“Teachers must learn sign lingo”

2018-09-13 06:00
Learners from Noluthando School for the Deaf performing for the guests at their 30th birthday.        PHOTOs: simamkele mbanga

Learners from Noluthando School for the Deaf performing for the guests at their 30th birthday. PHOTOs: simamkele mbanga

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September is Deaf Awareness Month, and Noluthando School for the Deaf recently celebrated 30 years of existence.

Established in 1988, in response to a growing need for a school for children with hearing difficulties, the school has grown exponentially.

The school, in Site B, has its origins in a shipping container, with just 13 learners at inception.

In 1993, a formal structure was built where the school is now located. To date, the school prides itself as one of the top schools for people with hearing difficulties in the province.

It also boasts modern technology, including a computer lab. Over the years, the school had teamed up with a number of reputable companies, including the Whisper Boat Building Academy, where learners are trained to assemble boats.

The school has also expanded and opened its doors to children with autism, while also introducing isiXhosa to them.

To mark the occasion, learners entertained guests with music, dance and gumboot dancing.

Nina Mafenuka, head of department in the foundation phase, said the school has achieved so much. One of the highlights being a visit by former president Nelson Mandela in 2003. She described the visit as a huge motivation for the learners. Since then, Mafenuka said the school has seen significant growth all around.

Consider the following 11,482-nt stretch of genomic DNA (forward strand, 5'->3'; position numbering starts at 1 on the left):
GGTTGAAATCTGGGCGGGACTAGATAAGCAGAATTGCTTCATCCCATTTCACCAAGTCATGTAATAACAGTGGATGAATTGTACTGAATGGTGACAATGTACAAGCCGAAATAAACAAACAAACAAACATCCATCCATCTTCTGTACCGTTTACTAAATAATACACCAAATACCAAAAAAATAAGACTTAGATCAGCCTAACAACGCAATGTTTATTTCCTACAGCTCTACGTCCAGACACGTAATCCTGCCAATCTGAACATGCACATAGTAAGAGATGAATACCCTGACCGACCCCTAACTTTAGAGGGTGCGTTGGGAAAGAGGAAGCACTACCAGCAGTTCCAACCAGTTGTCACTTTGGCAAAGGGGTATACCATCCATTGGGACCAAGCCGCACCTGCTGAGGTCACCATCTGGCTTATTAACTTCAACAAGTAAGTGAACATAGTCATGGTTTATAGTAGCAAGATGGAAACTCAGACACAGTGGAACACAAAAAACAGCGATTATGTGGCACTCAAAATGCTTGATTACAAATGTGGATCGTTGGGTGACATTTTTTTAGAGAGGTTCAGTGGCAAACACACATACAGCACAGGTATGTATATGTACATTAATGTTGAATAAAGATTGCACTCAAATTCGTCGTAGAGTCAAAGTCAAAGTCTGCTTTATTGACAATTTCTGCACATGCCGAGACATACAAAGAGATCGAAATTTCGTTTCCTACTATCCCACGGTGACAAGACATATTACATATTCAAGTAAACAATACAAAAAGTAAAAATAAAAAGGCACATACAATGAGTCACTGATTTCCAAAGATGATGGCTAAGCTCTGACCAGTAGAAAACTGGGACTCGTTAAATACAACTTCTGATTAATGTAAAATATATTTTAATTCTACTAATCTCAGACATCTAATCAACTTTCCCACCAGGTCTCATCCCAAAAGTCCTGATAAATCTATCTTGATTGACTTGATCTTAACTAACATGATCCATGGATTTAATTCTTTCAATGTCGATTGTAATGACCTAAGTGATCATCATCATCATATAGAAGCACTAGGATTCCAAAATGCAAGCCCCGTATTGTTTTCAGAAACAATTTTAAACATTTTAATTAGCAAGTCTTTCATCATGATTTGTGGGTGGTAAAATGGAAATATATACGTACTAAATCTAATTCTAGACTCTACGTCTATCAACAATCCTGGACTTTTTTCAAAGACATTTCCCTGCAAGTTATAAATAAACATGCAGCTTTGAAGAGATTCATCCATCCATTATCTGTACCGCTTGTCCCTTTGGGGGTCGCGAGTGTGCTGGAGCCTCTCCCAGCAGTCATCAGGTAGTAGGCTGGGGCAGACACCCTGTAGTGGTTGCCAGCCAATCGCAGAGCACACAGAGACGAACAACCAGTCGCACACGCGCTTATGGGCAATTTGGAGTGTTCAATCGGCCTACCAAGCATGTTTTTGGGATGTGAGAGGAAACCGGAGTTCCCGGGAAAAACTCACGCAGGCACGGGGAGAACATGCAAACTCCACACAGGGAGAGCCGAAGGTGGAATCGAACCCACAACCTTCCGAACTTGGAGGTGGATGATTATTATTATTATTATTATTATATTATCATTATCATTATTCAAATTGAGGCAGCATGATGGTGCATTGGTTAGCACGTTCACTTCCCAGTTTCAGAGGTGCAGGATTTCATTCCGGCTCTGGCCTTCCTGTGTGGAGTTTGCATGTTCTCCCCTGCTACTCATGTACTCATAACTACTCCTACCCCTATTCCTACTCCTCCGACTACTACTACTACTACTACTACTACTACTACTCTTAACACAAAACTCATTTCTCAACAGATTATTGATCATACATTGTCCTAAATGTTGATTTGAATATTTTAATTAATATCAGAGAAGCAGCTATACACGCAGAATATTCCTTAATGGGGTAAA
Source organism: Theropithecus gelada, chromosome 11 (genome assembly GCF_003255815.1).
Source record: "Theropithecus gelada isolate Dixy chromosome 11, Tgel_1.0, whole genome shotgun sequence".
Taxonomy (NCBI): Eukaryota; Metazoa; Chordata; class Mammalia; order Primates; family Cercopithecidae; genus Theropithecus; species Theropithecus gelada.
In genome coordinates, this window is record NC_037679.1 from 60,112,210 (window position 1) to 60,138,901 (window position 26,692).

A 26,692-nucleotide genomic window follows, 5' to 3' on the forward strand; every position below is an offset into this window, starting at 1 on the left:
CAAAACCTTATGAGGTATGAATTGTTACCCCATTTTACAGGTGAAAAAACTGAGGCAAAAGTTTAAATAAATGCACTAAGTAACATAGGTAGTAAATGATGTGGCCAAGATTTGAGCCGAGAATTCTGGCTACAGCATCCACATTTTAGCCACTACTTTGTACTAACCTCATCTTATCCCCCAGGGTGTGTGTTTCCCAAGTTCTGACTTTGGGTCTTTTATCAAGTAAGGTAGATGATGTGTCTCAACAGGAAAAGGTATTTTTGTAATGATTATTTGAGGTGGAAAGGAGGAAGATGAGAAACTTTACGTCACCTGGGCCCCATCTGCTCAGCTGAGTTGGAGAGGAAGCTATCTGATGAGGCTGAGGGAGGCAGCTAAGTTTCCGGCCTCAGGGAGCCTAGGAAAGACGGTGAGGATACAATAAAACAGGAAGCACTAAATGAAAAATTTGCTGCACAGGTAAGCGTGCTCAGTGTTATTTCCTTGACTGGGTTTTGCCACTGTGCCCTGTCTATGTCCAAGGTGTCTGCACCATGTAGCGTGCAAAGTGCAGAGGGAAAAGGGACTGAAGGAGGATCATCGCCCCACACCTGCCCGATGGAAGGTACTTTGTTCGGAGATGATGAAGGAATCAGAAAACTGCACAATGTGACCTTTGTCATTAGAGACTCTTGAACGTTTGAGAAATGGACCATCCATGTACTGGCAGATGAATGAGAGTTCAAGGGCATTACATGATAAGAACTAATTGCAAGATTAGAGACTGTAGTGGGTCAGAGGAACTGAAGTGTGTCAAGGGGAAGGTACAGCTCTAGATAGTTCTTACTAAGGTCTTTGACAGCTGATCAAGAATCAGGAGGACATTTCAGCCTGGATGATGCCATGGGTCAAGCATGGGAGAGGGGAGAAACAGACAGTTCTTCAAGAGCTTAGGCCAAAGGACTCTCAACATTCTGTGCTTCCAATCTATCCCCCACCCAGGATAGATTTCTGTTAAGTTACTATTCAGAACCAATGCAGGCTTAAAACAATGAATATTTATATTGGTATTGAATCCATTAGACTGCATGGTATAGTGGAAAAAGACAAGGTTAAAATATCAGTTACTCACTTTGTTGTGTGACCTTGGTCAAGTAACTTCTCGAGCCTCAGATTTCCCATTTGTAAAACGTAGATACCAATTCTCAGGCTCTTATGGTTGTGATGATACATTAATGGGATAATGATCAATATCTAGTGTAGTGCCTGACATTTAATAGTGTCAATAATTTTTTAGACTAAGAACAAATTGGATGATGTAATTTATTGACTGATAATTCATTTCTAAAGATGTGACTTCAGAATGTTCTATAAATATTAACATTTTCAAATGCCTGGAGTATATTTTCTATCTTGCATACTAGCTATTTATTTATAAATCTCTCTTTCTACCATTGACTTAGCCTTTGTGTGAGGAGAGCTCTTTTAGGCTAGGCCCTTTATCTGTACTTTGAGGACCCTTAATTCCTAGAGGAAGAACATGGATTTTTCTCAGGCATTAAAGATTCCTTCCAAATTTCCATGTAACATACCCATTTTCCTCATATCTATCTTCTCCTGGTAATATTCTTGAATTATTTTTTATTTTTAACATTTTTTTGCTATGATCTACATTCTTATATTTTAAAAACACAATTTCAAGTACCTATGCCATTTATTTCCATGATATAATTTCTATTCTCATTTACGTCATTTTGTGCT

Jane Erasmus, a teacher, added: “We also have two computer labs that were sponsored by MTN and our old buses have given way to new ones over the years.” added

Ayanda Ncinane, the principal, said they are striving to be a centre of excellence by changing the way things are done. He said they were striving to ensure that learners needs are met.

“We have since established an outreach programme. Our duty as a resource centre is to support other neighbouring schools, and, at the moment we are supporting three,” he said.

Learners’ Representative Council’s Zandisile Solunjani said they wanted more support from the teachers. He also called on teachers to learn the sign language.

“We would really like it if the school could have more grades, up to 12, because we want more deaf learners to be successful, achieve their dreams and further their education, as many of us end up staying at home.”

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